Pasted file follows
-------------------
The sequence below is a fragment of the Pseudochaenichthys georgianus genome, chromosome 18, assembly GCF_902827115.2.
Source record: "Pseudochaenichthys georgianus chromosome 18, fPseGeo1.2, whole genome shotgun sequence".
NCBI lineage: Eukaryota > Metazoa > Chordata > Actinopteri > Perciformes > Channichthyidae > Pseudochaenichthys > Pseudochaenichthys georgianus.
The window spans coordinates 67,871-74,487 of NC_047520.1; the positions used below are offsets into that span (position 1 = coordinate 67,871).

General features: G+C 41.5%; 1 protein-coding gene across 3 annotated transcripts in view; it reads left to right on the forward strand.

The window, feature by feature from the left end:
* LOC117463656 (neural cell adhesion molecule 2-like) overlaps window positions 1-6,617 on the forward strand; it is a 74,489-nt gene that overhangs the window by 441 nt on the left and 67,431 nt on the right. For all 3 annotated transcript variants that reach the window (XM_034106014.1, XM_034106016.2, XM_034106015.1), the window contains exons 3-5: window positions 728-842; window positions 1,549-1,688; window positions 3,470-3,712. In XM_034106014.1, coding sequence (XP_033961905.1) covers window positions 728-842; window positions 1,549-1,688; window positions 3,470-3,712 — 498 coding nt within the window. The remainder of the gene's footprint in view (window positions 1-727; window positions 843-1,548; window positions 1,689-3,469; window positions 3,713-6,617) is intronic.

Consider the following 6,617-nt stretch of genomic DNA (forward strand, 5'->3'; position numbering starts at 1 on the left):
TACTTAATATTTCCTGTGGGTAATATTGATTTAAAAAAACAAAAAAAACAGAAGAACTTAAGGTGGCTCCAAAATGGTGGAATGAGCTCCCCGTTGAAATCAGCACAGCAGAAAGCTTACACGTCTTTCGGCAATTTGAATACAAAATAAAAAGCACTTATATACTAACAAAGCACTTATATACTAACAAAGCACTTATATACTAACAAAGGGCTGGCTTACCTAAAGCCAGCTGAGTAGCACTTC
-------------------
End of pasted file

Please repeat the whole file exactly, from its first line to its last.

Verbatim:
The sequence below is a fragment of the Pseudochaenichthys georgianus genome, chromosome 18, assembly GCF_902827115.2.
Source record: "Pseudochaenichthys georgianus chromosome 18, fPseGeo1.2, whole genome shotgun sequence".
NCBI lineage: Eukaryota > Metazoa > Chordata > Actinopteri > Perciformes > Channichthyidae > Pseudochaenichthys > Pseudochaenichthys georgianus.
The window spans coordinates 67,871-74,487 of NC_047520.1; the positions used below are offsets into that span (position 1 = coordinate 67,871).

General features: G+C 41.5%; 1 protein-coding gene across 3 annotated transcripts in view; it reads left to right on the forward strand.

The window, feature by feature from the left end:
* LOC117463656 (neural cell adhesion molecule 2-like) overlaps window positions 1-6,617 on the forward strand; it is a 74,489-nt gene that overhangs the window by 441 nt on the left and 67,431 nt on the right. For all 3 annotated transcript variants that reach the window (XM_034106014.1, XM_034106016.2, XM_034106015.1), the window contains exons 3-5: window positions 728-842; window positions 1,549-1,688; window positions 3,470-3,712. In XM_034106014.1, coding sequence (XP_033961905.1) covers window positions 728-842; window positions 1,549-1,688; window positions 3,470-3,712 — 498 coding nt within the window. The remainder of the gene's footprint in view (window positions 1-727; window positions 843-1,548; window positions 1,689-3,469; window positions 3,713-6,617) is intronic.

Consider the following 6,617-nt stretch of genomic DNA (forward strand, 5'->3'; position numbering starts at 1 on the left):
TACTTAATATTTCCTGTGGGTAATATTGATTTAAAAAAACAAAAAAAACAGAAGAACTTAAGGTGGCTCCAAAATGGTGGAATGAGCTCCCCGTTGAAATCAGCACAGCAGAAAGCTTACACGTCTTTCGGCAATTTGAATACAAAATAAAAAGCACTTATATACTAACAAAGCACTTATATACTAACAAAGCACTTATATACTAACAAAGGGCTGGCTTACCTAAAGCCAGCTGAGTAGCACTTC